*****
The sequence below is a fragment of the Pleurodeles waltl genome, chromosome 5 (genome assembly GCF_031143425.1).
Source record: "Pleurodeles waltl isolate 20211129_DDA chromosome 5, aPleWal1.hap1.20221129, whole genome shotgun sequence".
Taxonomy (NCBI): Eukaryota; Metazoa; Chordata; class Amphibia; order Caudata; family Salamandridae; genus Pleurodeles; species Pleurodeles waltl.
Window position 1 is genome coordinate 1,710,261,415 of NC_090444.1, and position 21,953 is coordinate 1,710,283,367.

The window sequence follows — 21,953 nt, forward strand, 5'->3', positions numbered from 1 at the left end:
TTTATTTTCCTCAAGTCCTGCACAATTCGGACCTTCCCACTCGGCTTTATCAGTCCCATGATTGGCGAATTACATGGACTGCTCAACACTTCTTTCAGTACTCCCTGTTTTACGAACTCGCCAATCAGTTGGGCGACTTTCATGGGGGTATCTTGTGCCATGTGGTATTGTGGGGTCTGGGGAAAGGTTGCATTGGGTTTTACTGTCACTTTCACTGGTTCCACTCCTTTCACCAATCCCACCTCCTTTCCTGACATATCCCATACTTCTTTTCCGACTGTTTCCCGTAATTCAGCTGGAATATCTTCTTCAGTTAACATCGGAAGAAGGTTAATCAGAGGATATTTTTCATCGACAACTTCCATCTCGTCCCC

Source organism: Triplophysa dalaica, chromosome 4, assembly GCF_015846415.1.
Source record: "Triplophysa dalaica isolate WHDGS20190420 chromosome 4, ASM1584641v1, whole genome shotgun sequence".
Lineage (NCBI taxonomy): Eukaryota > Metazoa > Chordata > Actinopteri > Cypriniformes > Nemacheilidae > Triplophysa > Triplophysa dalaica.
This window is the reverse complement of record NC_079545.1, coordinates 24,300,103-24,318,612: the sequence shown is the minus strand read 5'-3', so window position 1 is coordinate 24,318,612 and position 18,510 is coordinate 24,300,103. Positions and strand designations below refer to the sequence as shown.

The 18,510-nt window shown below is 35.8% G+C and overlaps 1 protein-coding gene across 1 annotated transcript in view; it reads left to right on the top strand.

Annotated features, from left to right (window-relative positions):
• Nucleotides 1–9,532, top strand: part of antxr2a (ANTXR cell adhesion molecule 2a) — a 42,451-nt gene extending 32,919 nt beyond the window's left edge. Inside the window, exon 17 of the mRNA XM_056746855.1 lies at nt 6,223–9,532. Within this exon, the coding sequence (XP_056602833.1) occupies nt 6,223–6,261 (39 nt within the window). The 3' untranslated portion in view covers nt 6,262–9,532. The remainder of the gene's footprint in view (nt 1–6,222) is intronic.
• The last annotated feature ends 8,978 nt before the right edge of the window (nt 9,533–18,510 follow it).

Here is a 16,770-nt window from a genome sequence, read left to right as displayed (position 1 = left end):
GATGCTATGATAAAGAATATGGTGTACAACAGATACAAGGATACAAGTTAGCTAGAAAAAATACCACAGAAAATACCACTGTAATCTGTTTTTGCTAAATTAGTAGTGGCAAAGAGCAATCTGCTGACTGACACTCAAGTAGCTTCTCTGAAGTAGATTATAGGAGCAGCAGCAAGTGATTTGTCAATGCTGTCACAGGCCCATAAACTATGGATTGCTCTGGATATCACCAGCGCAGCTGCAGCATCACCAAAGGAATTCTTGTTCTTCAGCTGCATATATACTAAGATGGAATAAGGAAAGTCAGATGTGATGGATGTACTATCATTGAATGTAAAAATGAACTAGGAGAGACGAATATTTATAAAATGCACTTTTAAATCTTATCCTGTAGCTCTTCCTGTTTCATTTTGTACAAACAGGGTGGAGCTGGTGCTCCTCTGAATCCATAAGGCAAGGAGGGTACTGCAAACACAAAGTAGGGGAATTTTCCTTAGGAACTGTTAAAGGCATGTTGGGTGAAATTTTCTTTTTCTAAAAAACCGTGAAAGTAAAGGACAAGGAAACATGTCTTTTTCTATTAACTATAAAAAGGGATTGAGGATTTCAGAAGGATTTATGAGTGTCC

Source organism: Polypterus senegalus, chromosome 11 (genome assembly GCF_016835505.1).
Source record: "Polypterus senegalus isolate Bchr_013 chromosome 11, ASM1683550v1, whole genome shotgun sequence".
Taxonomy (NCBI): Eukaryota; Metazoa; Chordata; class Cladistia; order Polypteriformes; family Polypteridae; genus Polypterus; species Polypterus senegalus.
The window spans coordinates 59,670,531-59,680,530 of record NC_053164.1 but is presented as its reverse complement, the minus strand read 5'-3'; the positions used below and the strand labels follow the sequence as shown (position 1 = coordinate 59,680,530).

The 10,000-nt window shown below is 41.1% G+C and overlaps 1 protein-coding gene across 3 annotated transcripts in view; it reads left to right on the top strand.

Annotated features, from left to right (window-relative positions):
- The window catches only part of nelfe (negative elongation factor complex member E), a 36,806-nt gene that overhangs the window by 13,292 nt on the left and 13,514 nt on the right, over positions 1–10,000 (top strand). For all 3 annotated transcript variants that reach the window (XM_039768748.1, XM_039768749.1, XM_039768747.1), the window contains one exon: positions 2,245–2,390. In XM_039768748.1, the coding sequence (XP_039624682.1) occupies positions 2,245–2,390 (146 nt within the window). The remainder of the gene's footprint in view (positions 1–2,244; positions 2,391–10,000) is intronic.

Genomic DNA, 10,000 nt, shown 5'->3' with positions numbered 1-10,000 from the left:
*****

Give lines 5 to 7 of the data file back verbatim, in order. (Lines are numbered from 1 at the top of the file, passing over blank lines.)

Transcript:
The window sequence follows — 21,953 nt, forward strand, 5'->3', positions numbered from 1 at the left end:
TTTATTTTCCTCAAGTCCTGCACAATTCGGACCTTCCCACTCGGCTTTATCAGTCCCATGATTGGCGAATTACATGGACTGCTCAACACTTCTTTCAGTACTCCCTGTTTTACGAACTCGCCAATCAGTTGGGCGACTTTCATGGGGGTATCTTGTGCCATGTGGTATTGTGGGGTCTGGGGAAAGGTTGCATTGGGTTTTACTGTCACTTTCACTGGTTCCACTCCTTTCACCAATCCCACCTCCTTTCCTGACATATCCCATACTTCTTTTCCGACTGTTTCCCGTAATTCAGCTGGAATATCTTCTTCAGTTAACATCGGAAGAAGGTTAATCAGAGGATATTTTTCATCGACAACTTCCATCTCGTCCCC

Source organism: Triplophysa dalaica, chromosome 4, assembly GCF_015846415.1.